Behind the Scenes with the Founders of Patent Docs

We recently sat down with MBHB partners Dr. Donald Zuhn and Dr. Kevin Noonan, founders of the Patent Docs blog (, to learn more about how the popular site was started.

When and how did Patent Docs get started? Where did the idea for the blog come from?

KN: “Dennis Crouch [who founded the Patently-O blog] was at our firm and he actually had the idea to start writing a blog about patent law. He talked to us about stories and we’d do guest posts for him occasionally. Finally, in October 2006, Don said “we need to start a blog.”

DZ: “Our first 10 to 15 Patent Docs posts were actually pieces we’d done for Dennis’s Patently-O blog. I saw what the blog had done for Dennis, and I asked him what he thought if I were to start a biotech version (he’s a mechanical engineer). He was really supportive of the idea, so I went to Kevin first and told him I wanted to start a blog, and then I asked a number of other equity partners. Kevin was the only one interested.”

KN: “Creating a blog seemed like a big undertaking for an associate, and I didn’t know at the time if we were going to get help from other people. I knew Don would look to me for help, which was fine because I like writing and it sounded interesting. We didn’t realize until later just how much it was going to take to post every day, but I quickly realized it was all or nothing.”

Were you ever nervous about having or finding the time to do the blog?

DZ: “Oh yeah. Dennis advised me that posting daily would be best, so I knew I needed to assemble a team of people to help. Kevin and three associates agreed to help, so we started out with equal contributions at first but our contributor team has changed over time.”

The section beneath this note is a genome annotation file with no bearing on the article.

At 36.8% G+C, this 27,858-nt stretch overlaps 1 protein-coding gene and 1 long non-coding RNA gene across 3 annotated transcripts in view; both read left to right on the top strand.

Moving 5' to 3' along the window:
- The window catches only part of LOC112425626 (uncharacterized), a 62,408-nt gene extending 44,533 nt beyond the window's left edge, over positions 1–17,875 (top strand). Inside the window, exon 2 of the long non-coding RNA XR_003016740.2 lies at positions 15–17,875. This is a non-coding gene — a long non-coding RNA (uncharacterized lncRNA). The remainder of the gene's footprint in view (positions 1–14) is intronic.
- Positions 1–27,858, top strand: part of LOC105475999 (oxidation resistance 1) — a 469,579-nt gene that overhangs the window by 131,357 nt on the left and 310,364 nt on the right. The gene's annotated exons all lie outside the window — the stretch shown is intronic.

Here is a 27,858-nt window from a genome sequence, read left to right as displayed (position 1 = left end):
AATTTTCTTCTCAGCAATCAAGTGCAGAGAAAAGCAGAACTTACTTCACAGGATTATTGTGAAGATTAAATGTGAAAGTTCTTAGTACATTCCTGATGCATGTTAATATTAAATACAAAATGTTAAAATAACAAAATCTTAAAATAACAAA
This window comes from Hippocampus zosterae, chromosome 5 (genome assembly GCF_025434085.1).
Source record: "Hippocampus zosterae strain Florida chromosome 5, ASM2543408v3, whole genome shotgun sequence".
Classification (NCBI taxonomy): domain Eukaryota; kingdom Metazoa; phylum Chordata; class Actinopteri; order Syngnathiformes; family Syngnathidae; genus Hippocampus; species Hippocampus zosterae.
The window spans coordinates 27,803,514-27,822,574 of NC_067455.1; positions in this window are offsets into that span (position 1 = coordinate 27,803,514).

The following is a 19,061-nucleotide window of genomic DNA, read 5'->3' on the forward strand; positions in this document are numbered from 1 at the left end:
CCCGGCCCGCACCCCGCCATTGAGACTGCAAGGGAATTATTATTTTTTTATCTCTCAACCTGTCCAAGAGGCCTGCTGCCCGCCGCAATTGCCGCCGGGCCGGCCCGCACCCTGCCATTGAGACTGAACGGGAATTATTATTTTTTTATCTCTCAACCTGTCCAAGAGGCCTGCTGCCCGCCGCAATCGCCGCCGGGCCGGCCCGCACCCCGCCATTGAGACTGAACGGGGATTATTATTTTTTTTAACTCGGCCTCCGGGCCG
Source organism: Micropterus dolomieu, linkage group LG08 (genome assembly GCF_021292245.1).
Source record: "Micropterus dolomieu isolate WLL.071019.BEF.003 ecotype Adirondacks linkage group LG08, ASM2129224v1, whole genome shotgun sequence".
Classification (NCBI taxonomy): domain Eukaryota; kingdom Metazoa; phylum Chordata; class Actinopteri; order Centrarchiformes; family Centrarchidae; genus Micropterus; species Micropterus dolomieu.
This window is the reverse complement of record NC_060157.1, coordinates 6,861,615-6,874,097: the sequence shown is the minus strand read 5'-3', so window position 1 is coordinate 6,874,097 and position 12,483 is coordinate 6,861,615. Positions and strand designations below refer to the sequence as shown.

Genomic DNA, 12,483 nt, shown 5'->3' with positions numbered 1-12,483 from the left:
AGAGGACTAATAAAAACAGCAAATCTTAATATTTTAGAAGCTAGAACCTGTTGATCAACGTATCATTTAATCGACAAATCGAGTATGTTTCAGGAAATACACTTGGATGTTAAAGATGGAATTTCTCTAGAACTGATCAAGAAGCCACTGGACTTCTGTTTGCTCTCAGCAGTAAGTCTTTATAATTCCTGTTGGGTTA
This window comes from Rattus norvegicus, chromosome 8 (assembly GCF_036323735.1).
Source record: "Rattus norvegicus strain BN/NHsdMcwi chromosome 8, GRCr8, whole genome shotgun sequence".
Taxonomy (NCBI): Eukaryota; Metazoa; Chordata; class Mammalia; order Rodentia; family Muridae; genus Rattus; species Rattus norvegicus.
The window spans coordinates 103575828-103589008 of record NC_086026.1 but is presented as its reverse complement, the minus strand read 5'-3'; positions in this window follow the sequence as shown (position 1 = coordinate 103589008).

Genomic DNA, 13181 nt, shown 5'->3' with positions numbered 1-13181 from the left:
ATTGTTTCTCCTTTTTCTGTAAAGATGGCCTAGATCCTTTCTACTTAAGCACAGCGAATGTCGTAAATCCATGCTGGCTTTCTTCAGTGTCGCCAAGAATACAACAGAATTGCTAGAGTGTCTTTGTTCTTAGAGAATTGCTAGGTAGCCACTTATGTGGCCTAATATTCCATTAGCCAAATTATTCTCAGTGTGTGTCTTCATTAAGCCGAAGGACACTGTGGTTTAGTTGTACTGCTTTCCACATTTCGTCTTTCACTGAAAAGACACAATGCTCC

Was the firm supportive of your efforts to start Patent Docs?

KN: “We got lucky pretty early on. We had the blog up for about two months when I wrote a blog post in response to articles about gene patenting from Michael Crichton in the New York Times and Professor Lori Andrews of IIT Chicago-Kent College of Law. Pretty soon, a BIO representative called me and I was getting involved with them. So, almost immediately we were able to say that we’d gotten something out of the blog, albeit in a more business development sense than clients per se. But I was making important connections that helped the firm while also helping us to justify the blog in its early stages.”

DZ: “When I came up for equity partner at MBHB, I think I made it because of the blog. I made it in the most difficult year the firm ever had, and my summary statement, which is normally a page, was six pages long with stats on the blog, its readership, etc. Overall, I’m not sure when exactly the tide turned in firm support for the blog, but it has turned since we started the blog. There’s not a single equity partner now who believes the blog is a bad thing — it’s recognized as a valuable asset to the firm.”

So how did you position the opportunity to the partnership?

KN: “A couple of MBHB folks were worried we might offend our clients by having the blog, but of course we would never post anything to purposely offend our clients. Ultimately, I did it because I thought it was a good idea, thought it was fun and was something I enjoyed. And frankly, we never bill time for it, and we’ve never asked the firm for any credit in billable hours.”

It seems like there was a need in the marketplace for not only more legal blogs, but for biotech content specifically.

DZ: “Yes there was. We focused on biotech not only because small molecules and biologics are our areas of expertise, but also because we thought there was no one else out there doing it and we thought we could add value to conversations in these areas. We realized a couple years later that there were actually people out there doing it at the time, just not to the same frequency or detail of what we had started with Patent Docs.”

What advice would you give to an associate thinking about starting a legal blog? What characteristics must you possess to be successful?